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23 July 2017 22:50 (South Africa)
Politics

After ANC and Cosatu's brutal session: Making up is so hard to do

  • Branko Brkic
    branko3048 a ray
    Branko Brkic

    Brkic is the founder and editor of The Daily Maverick.

    He has edited magazines on business and politics, technology, and wildlife. He has also published fiction and non-fiction books, most of them in Serbian. Though he has never pretended to be a reporter, his wide knowledge of politics (especially in America), combined with his experiences in a disintegrating Yugoslavia, gives him an unusual outlook on events in South Africa.

    Despite the vowel-poor surname, he tells anyone who asks that he hails from Hyde Park, Johannesburg, having spent most of his adult life in South Africa.

    Recent columns:

  • Politics
breaking up is so hard to do

Oh, it’s so difficult to get along in politics without a good enemy. Remember the good old days? First there was the awful apparition apartheid, then the terrible trouble that was Mbeki. Right now, it’s the alliance that sucks.

After the ANC and Cosatu's brutal session in Boksburg, Cosatu is leading the charge against the ANC. And this is how it’s going to be for a long, long time. What’s gobsmackingly obvious about this week’s “bilateral”, is that they spent about nine hours in a room together and emerged with no hard and fast resolutions. No areas of dispute were cleared up. Instead, it seems, they basically shouted and screamed at other.

Oh, sorry, let us rephrase that using our handy copy of the “The Updated, Updated Tripartite Alliance Lexicon: April 2010”. The older version used the phrase “fair and frank exchange” a lot. Then, earlier this year, we had the introduction of the word “candid”. This most recent meeting will be remembered for introducing the word “brutal”. (You’d be forgiven for instinctively thinking Julius Malema had written it.) But Jackson Mthembu came up with the soundbite of the day, “there was blood on the floor”, he said. You know, sometimes we think Malema’s dictionary has just taken over the whole world.

So there are some big areas of dispute that will not be cleared up. Economic policy is the biggie. After Zimbabwe and Aids, which Zuma, hopefully, is busy sorting out, it’s the longest-lingering sore. Cosatu doesn’t like inflation targeting, Zuma hinted he didn’t either, then, oops, actually he does. And this is not an area on which you can really compromise. Either you target inflation or you don’t. Sure, there are some tweaks you can make, but Zuma is simply not going to bend that far left.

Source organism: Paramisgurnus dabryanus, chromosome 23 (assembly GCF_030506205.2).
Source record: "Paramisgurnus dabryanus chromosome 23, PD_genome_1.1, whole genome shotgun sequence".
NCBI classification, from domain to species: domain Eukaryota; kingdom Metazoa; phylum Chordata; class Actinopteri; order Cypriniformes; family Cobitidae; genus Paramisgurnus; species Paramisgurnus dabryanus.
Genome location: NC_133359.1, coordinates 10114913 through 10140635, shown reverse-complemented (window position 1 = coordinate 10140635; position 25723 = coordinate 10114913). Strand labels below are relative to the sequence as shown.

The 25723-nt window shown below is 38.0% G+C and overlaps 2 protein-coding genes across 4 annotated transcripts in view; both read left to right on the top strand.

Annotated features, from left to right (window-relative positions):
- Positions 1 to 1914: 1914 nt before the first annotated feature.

The other major issue, at the moment, is Cosatu’s claim that there is a plot afoot to unseat Gwede Mantashe and, whisper it, possibly JZ himself, at the ANC’s national general council meeting in September. Of course, this is really a version of that old Cosatu tune, “How do you solve a problem like Malema”. Hum it, it’s catchy. 

And that takes us to what was probably the most priceless political scene none of us saw this year. Malema being “engaged directly, comrade to comrade” within this meeting. Basically, he got crapped on by Cosatu, in full view of the ANC’s national working committee. And yes, Kgalema Motlanthe was the most senior person in the room, and yes, he’d be less than human if he didn’t allow it to go on a little longer than was strictly necessary.

Chancellor House and the Hitachi/Eskom dispute is another big problem. The ANC is withstanding the pressure from just about everybody on this. Mantashe simply won’t get it, publicly, that for the ANC to hold this stake is wrong. When Cosatu first spoke about it, Zwelinzima Vavi used the phrase: “If this is true, that the ANC has this investment, then God help us all”. Strong stuff from a supposedly atheist commie.

But he wasn’t at the press conference (although he was most definitely in the meeting). His deputy Bheki Ntshalishali has a little less fire and spoke carefully about how Cosatu had really wanted more information about the stake. And about how Cosatu watched over its own investment company to make sure it didn’t get into the labour-broking business. That sounds a bit more moral than Mantashe’s “the ANC doesn’t make these decisions, it’s up the Chancellor House board”.

The real problem here, as it always has been, is that Cosatu cannot force the ANC to do its bidding. It can’t even really force the ANC to do in government what it’s said it will do in alliance meetings. It’s an abusive relationship. But Cosatu will keep coming back for more, because like the beaten wife, they think the ANC is the only game in town. Who would they fight without it?

The meeting on Tuesday may have been a session of screaming and shouting between the ANC and Cosatu, and yet, it may serve them well in the short term. Letting the steam escape could certainly be good for the alliance's collective psyche. And the marriage.

By Stephen Grootes

(Grootes is an Eyewitness News reporter)

Photo: A composite of Reuters and The Daily Maverick

  • Branko Brkic
    branko3048 a ray
    Branko Brkic

    Brkic is the founder and editor of The Daily Maverick.

    He has edited magazines on business and politics, technology, and wildlife. He has also published fiction and non-fiction books, most of them in Serbian. Though he has never pretended to be a reporter, his wide knowledge of politics (especially in America), combined with his experiences in a disintegrating Yugoslavia, gives him an unusual outlook on events in South Africa.

    Despite the vowel-poor surname, he tells anyone who asks that he hails from Hyde Park, Johannesburg, having spent most of his adult life in South Africa.

    Recent columns:

  • Politics

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